Planes I’ve Been On – Part 1

Because of our recent flurry of travel, and the accompanying explaining of trains, planes and other vehicles to our son, I’ve compiled a list of aircraft I’ve been on, and the airlines who flew the flights. Yes, it does show my age.

Because of our recent flurry of travel, and the accompanying explaining of trains, planes and other vehicles to our son, I’ve compiled a list of aircraft I’ve been on, and the airlines who flew the flights. Yes, it does show my age.

Boeing 737

Carriers: Singapore Airlines, Malaysian Airlines System

B737
First Generation Boeing 737-112: I remember this plane as being my first ever flight – to KL from Singapore. I was about four or five, and I tried to run up the stairs and fell backwards and hit my head. I spent the 50 minute flight crying and nursing a giant baluku.

Boeing 707

Carriers: Singapore Airlines

Boeing 707-320B – Singapore Airlines used these for medium-haul flights. I remember being on one to Taipei.

McDonnell-Douglas DC-Super-8

Carriers: Japan Air Lines, Philippine Airlines

McDonnell-Douglas DC-8 in Japan Air Lines livery. I remember the family vacation in 1977 which featured this plane – and distinctly remember the windows having curtains instead of plastic window shades. The Philippine Airlines flight we were on was more memorable for the fact that it had to go around when attempting to land in Manila.

Boeing 747-200

Carriers: Qantas, Singapore Airlines, CP Air

Boeing 747-200: It was 1980 and my parents were taking us to Melbourne for the first time since they left in 1965. Changi Airport was still a year away from completion. So when I saw this plane from the bus that was taking us to it on the tarmac, I nearly peed myself in excitement. It was my first ‘jumbo-jet’ ride.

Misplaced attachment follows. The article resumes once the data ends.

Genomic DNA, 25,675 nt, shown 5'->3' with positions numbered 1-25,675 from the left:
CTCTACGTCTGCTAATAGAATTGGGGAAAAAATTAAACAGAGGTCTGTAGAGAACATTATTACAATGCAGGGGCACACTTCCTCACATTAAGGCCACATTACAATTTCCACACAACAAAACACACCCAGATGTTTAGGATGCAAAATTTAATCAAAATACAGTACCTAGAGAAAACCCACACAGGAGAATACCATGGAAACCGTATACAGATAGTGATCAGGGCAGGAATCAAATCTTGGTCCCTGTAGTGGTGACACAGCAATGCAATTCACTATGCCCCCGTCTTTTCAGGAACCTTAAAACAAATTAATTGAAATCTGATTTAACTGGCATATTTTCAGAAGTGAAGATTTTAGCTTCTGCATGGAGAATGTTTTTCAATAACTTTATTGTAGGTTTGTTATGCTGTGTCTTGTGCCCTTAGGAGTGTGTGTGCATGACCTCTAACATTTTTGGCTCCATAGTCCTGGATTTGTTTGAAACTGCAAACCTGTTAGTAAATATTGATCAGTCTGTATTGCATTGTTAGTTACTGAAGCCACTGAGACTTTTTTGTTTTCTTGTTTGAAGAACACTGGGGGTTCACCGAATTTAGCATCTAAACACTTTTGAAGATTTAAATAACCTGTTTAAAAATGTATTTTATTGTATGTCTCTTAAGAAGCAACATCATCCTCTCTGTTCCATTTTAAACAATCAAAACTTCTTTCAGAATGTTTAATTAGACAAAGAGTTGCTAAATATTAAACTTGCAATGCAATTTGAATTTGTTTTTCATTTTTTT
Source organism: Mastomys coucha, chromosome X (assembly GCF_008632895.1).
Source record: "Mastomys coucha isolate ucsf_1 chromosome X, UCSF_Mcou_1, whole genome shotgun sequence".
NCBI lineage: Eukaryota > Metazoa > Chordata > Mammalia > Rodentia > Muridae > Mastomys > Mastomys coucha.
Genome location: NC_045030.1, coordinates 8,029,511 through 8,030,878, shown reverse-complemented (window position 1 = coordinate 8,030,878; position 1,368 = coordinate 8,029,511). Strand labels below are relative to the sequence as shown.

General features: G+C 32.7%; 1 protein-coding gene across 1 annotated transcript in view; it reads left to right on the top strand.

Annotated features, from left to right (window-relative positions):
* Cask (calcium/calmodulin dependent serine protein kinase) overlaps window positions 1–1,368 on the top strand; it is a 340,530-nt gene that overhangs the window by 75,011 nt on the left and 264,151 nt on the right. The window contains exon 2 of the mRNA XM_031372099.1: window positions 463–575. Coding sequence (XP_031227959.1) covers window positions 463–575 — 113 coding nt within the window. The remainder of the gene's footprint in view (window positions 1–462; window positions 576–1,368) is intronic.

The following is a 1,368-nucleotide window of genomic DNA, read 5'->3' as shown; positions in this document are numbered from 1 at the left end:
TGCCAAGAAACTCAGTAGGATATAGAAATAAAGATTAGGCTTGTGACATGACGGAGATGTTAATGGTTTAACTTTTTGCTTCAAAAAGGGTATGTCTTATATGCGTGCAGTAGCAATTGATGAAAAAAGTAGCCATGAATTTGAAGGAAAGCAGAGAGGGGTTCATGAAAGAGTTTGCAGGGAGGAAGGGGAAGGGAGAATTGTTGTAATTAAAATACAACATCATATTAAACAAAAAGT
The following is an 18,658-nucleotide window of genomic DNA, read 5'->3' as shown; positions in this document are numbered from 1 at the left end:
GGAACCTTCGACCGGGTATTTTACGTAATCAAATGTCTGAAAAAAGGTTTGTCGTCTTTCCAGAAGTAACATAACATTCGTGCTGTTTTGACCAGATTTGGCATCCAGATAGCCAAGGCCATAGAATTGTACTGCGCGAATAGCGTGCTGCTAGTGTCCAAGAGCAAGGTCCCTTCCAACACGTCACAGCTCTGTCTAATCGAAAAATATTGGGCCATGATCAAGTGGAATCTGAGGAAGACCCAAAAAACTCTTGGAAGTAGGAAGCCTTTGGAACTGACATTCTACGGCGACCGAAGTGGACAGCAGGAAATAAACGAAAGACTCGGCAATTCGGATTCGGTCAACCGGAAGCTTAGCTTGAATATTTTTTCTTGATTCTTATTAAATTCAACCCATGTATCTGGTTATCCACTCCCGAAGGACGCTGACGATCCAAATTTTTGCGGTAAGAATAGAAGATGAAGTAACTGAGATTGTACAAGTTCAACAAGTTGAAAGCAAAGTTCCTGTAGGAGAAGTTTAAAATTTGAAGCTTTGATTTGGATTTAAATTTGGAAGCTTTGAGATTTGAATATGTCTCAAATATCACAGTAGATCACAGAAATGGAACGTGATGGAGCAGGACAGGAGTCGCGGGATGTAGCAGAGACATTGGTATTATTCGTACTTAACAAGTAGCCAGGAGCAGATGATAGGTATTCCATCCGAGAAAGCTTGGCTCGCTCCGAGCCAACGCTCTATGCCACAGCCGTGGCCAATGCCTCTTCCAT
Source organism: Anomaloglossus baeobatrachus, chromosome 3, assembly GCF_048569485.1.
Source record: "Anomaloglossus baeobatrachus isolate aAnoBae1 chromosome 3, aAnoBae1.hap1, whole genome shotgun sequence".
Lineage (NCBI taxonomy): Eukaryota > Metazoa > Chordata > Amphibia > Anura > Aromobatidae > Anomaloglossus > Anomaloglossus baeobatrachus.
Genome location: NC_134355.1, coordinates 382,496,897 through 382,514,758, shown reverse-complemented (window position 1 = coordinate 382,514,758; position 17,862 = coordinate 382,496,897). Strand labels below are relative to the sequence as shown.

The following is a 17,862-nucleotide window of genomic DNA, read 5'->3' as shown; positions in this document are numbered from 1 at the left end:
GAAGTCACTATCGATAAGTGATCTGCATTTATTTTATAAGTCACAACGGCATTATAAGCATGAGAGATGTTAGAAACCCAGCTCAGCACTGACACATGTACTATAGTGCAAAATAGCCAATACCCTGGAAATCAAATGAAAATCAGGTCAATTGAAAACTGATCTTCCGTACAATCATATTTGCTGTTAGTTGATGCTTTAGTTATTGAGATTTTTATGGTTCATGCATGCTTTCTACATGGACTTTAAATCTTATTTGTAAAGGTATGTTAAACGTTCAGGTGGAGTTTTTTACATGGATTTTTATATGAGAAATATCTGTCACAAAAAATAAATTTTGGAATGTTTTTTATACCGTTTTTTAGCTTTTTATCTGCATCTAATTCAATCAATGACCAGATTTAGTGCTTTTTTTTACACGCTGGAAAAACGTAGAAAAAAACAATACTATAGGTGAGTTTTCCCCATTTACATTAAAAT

Boeing 747-SP

Carrier: Pan Am

The Boeing 747-SP was a shortened version of the 747-100, and ‘SP’ stood for ‘Special Performance’, because this plane was supposed to fly further and faster than other 747s. The flight I took from Los Angeles to Singapore however, took on epic proportions, as we stopped in Honolulu, then unscheduled in Okinawa to refuel, then Hong Kong before coming home. I remember that 23 hours on board, in an era where you weren’t asked to leave an aircraft in transit.

Boeing 727

Carriers: Singapore Airlines, Trans-Australia Airlines, Western Airlines

The Boeing 727 is a tri-jet, with a notable feature – a rear stair-door. This allowed a famous incident where an unknown hijacker opened it midair and parachuted off it to escape.

Lockheed L-1011 Tristar

Carrier: Cathay Pacific

Airbus A300

Carriers: Singapore Airlines, Thai Airways

The A300 was the world’s first wide-bodied commercial jet with only two engines. The most memorable flight for me was in 1989, when the SAF chartered three flights to get us to training in Thailand. We landed in an unknown (to us NSFs) airfield somewhere in Thailand, in the middle of the night. We de-planed with our baggage, and the plane powered up and took off into the night.

Airbus A310

Carrier: Singapore Airlines

Airbus A310 – this aircraft became the SIN-KUL shuttle in the years before low-cost carriers appeared. Both MAS and SIA operated this route which at the time was one of the world’s most lucrative sectors. A return flight could cost around S$300 – and this was in the 1990s.
Of course, one of the SIA A310s was famous for an unsavoury incident – the SQ117 hijack.

My Father And The Melbourne Olympics

One of the many little things in my father's remarkable life
One of the many little things in my father’s remarkable life

I’ve told this story many times before, but as the Olympic Games get under way in Rio, I remember again my father’s stint sixty years ago at the Melbourne Olympics:

In another age altogether, my father scored a temp job at the Melbourne Olympics as a general clerk/intern assisting the accounts department. The Games then were a small affair, unlike the massive logistical behemoth it is now. It would’ve been remarkable enough to be able to tell your kids and grandkids that you once worked at the XVIth Olympiad, but Pa being Pa, had to inadvertently go one further.

There was this boxer from the Japanese team. There was no translator. So they picked the nearest Japanese-looking person to help. No matter that Pa’s knowledge of Japanese was confined to mostly pidgin from the Occupation a little over a decade earlier.